Do Menthol Bans Actually Drop Smoking Rates? What Does Science Show Us?

While research has shown that menthol cigarettes pose a problem as they make it easier to smoke, studies have shown that menthol bans are not that effective.

In recent years, a lot has been said about menthol cigarettes’ bans and how they could potentially decrease smoking rates. Research suggests that menthol flavouring in cigarettes masks the harshness of tobacco with its cooling sensation, dulling the throat irritation caused by smoking. Naturally this makes smoking easier, leading to deeper inhalation and increased nicotine consumption

Additionally, menthol cigarettes have raised concerns due to findings indicating that menthol facilitates nicotine absorption, leading to higher dependence, with smokers of menthol cigarettes facing increased difficulty in quitting compared to non-menthol smokers. Moreover, menthols are often marketed as being smoother, lighter and more refreshing, further perpetuating their appeal.

Understanding the role of menthol in cigarette smoking is crucial for implementing effective tobacco control measures and reducing smoking-related harm. Recent studies have looked into the effectivity of menthol bans by analysing smoking rates in places where such measures have been set.

Following menthol bans, most smokers transitioned to non-menthol variants
A recent paper published in Nicotine & Tobacco Research, affiliated with Oxford University Press, explored the impact of menthol bans on smoking rates. Globally, the prevalence of menthol cigarette use among smokers varies greatly. In 2020, 7.4% menthol users were recorded in Europe, in contrast with 43.4% adult smokers in the United States.

Menthol cigarettes are disproportionately used by young people, racial/ethnic minorities, and lower-income smokers, with 81% of non-Hispanic Black smokers in the US opting for menthols, compared to 34% of White smokers. Several jurisdictions, including over 170 US cities, two states, several countries such as Canada and Ethiopia, and the European Union, have implemented bans on menthol cigarette sales.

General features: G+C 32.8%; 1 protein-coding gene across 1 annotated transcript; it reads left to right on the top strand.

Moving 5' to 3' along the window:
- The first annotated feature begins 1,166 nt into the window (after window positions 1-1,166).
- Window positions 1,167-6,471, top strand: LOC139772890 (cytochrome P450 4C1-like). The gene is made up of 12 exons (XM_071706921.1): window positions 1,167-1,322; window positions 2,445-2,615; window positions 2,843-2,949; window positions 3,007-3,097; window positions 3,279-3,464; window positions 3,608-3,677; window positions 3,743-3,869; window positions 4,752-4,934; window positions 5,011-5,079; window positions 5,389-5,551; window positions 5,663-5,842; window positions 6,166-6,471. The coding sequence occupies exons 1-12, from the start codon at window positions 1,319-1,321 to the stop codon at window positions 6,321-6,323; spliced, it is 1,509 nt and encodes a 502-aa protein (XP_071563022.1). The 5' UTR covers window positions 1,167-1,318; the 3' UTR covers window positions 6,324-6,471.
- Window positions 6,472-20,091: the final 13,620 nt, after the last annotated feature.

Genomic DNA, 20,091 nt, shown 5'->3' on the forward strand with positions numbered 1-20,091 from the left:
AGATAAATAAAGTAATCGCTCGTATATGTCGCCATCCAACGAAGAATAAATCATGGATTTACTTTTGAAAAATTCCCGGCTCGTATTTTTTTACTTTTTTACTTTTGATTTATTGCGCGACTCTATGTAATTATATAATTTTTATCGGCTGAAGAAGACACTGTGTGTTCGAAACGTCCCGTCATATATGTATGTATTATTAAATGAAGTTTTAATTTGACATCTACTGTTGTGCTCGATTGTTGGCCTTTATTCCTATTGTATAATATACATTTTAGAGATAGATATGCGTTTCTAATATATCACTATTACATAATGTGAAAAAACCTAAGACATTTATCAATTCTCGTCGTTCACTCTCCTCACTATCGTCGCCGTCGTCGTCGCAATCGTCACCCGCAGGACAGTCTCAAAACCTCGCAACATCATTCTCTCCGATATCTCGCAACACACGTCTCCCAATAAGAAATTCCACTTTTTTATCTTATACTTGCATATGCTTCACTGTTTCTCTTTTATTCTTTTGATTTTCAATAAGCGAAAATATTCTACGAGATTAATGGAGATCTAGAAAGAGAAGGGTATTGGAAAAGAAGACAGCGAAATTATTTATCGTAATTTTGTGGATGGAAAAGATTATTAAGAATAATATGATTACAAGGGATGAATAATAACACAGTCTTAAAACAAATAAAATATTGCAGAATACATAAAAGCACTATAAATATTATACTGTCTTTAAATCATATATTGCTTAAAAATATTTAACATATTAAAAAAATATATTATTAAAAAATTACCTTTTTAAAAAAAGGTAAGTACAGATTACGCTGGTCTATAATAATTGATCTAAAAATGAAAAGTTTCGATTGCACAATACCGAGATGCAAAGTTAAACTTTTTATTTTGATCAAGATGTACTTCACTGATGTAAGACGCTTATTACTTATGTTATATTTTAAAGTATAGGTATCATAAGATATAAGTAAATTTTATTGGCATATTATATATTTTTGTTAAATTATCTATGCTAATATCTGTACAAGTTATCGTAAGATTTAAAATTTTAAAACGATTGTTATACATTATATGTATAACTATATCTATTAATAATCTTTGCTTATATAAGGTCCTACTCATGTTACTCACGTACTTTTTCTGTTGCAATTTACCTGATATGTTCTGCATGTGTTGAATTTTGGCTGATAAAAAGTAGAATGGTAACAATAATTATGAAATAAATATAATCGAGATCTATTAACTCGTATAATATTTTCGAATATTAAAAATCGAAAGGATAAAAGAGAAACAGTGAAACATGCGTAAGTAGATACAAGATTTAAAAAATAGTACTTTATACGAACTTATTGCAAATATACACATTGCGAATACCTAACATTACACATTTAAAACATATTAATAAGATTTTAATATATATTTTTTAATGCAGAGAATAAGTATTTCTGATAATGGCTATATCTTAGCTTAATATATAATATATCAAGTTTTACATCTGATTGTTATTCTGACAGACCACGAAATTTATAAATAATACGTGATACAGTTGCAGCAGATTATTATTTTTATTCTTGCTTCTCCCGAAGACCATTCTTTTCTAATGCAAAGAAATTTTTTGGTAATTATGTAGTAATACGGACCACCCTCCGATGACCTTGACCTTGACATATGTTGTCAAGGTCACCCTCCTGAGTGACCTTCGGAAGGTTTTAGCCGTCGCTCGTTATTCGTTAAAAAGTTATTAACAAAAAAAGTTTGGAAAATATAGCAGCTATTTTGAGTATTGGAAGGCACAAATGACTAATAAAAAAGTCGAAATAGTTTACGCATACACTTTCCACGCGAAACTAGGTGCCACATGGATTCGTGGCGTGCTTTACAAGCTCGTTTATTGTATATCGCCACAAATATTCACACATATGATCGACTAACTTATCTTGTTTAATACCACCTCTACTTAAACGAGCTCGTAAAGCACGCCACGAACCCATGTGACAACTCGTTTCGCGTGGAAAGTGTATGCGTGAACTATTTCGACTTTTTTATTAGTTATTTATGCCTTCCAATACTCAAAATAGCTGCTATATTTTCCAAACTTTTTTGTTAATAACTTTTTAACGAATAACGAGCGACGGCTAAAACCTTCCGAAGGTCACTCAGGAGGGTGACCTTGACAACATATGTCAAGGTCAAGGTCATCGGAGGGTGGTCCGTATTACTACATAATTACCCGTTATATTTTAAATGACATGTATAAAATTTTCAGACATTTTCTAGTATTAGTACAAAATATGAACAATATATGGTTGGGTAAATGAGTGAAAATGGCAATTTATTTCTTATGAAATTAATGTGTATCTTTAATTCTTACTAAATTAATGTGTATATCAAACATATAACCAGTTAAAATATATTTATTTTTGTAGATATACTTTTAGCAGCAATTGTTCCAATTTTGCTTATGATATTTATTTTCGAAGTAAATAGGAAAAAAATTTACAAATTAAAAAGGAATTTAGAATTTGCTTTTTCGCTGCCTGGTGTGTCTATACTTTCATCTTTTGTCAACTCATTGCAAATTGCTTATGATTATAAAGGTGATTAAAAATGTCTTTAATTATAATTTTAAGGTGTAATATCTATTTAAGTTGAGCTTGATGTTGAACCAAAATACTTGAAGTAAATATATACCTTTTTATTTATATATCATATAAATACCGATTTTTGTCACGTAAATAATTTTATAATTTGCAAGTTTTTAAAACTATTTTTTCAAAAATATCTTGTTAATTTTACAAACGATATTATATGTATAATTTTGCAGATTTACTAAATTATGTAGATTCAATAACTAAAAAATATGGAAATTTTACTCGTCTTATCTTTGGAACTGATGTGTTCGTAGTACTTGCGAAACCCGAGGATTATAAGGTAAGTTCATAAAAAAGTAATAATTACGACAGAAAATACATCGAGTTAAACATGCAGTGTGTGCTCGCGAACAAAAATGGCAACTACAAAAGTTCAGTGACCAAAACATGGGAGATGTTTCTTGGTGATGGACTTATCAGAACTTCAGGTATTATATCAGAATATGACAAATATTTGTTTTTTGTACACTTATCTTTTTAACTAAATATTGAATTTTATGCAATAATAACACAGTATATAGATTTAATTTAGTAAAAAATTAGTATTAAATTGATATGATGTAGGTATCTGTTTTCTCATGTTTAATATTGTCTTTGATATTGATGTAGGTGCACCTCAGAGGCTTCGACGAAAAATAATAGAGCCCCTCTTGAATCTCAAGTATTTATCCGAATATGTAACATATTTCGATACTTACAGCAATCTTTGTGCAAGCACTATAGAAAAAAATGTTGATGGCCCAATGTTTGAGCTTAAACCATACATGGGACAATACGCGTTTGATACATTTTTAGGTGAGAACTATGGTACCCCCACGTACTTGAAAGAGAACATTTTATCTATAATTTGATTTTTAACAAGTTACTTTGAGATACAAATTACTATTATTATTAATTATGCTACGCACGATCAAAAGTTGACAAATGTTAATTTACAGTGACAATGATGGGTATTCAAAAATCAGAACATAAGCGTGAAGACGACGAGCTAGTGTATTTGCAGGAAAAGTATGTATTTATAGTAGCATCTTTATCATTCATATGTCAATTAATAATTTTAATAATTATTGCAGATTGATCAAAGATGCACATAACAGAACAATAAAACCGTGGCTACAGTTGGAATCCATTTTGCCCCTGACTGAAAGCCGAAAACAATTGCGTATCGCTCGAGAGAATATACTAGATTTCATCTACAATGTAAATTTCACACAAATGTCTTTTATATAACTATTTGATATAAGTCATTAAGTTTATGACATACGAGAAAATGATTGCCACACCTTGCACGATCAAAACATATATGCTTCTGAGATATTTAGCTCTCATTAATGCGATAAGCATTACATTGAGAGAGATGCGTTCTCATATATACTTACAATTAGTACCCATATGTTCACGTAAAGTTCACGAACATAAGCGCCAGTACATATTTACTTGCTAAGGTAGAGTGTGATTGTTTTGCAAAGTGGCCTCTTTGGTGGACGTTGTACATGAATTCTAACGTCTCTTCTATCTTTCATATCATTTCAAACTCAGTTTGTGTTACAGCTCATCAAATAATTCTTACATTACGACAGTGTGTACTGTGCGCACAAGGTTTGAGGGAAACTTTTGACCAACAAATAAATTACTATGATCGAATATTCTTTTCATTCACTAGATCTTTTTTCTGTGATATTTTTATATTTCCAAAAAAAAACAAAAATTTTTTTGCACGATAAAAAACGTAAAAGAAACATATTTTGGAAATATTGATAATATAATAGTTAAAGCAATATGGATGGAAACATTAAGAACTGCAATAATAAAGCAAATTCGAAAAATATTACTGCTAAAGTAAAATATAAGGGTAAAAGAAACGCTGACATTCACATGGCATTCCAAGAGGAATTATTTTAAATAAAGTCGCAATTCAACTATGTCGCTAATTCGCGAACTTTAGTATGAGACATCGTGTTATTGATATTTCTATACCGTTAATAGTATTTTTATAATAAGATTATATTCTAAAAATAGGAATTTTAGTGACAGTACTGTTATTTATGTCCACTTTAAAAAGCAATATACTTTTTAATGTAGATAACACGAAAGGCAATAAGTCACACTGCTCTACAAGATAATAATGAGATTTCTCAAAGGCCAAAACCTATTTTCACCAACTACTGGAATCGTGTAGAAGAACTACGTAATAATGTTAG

The current study examined the impact of these bans by systematically reviewing studies published in English up to November 2022. Researchers conducted a comprehensive search across databases, including PubMed/Medline, CINAHL, PsycINFO, Web of Science, and Embase, analysing 78 prior studies, primarily from Canada, the EU, and the US.

The findings revealed that following bans, 50% of menthol smokers switched to non-menthol cigarettes, while 24% quit smoking altogether. On the other hand, 12% transitioned to other flavoured tobacco products, while 24% continued smoking menthols. Notably, national menthol bans demonstrated higher effectiveness compared to local or state bans, with higher quit rates in areas with country-wide bans.

These results suggest that implementing menthol bans could lead to a slight reduction in smoking rates. Most smokers just transitioned to different products, hence the study underscored the importance of considering comprehensive measures whilst taking into account their potential impact on various demographic groups and tobacco product preferences.

Bans are not always a quick fix
On the other hand, a recent study aiming to analyse trends in smoking menthol cigarettes among adults in Great Britain (GB) after the ban on menthol cigarettes in May 2020, reported complex findings.

Data were collected from a monthly cross-sectional survey from October 2020 to March 2023. Researchers assessed the prevalence of menthol cigarette smoking among all adults and specifically among 18–24-year-olds, as well as differences between England, Scotland, and Wales. They also examined the sources from where individuals purchased menthol versus non-flavoured cigarettes.

The findings revealed that in the first quarter, 16.2% of adults smoking cigarettes reported menthol cigarette use, and this prevalence remained relatively stable throughout the study period. However, among 18–24-year-olds, there was a decline in menthol cigarette smoking. Specifically, the prevalence of menthol cigarette use decreased by two-thirds in Wales but remained relatively stable in England and Scotland. Despite the ban, roughly one million adults in GB continued to smoke menthols.

Regarding purchasing sources, the majority (93.9%) reported obtaining menthol cigarettes from legal sources, while 14.8% obtained them from illicit sources, and 11.5% purchased them cross-border. This suggests either that many smokers use additives to add a menthol flavour to regular cigarettes, or that they buy brands which are menthol flavoured even if they are not labelled that way.

Importantly, there were no significant differences in purchasing sources between individuals smoking menthol versus non-flavoured cigarettes. Overall, the study concluded that there were no noteworthy changes in the prevalence of menthol cigarette smoking among adults in GB post-ban, except for a decline observed among young people and in Wales. Additionally, the persistence of menthol smoking was not primarily driven by illicit purchases, as the majority of individuals obtained menthol cigarettes from legal sources.

These findings indicate the complexity of the situation emphasizing the need for continued monitoring and potentially adding measures to reduce access to menthols.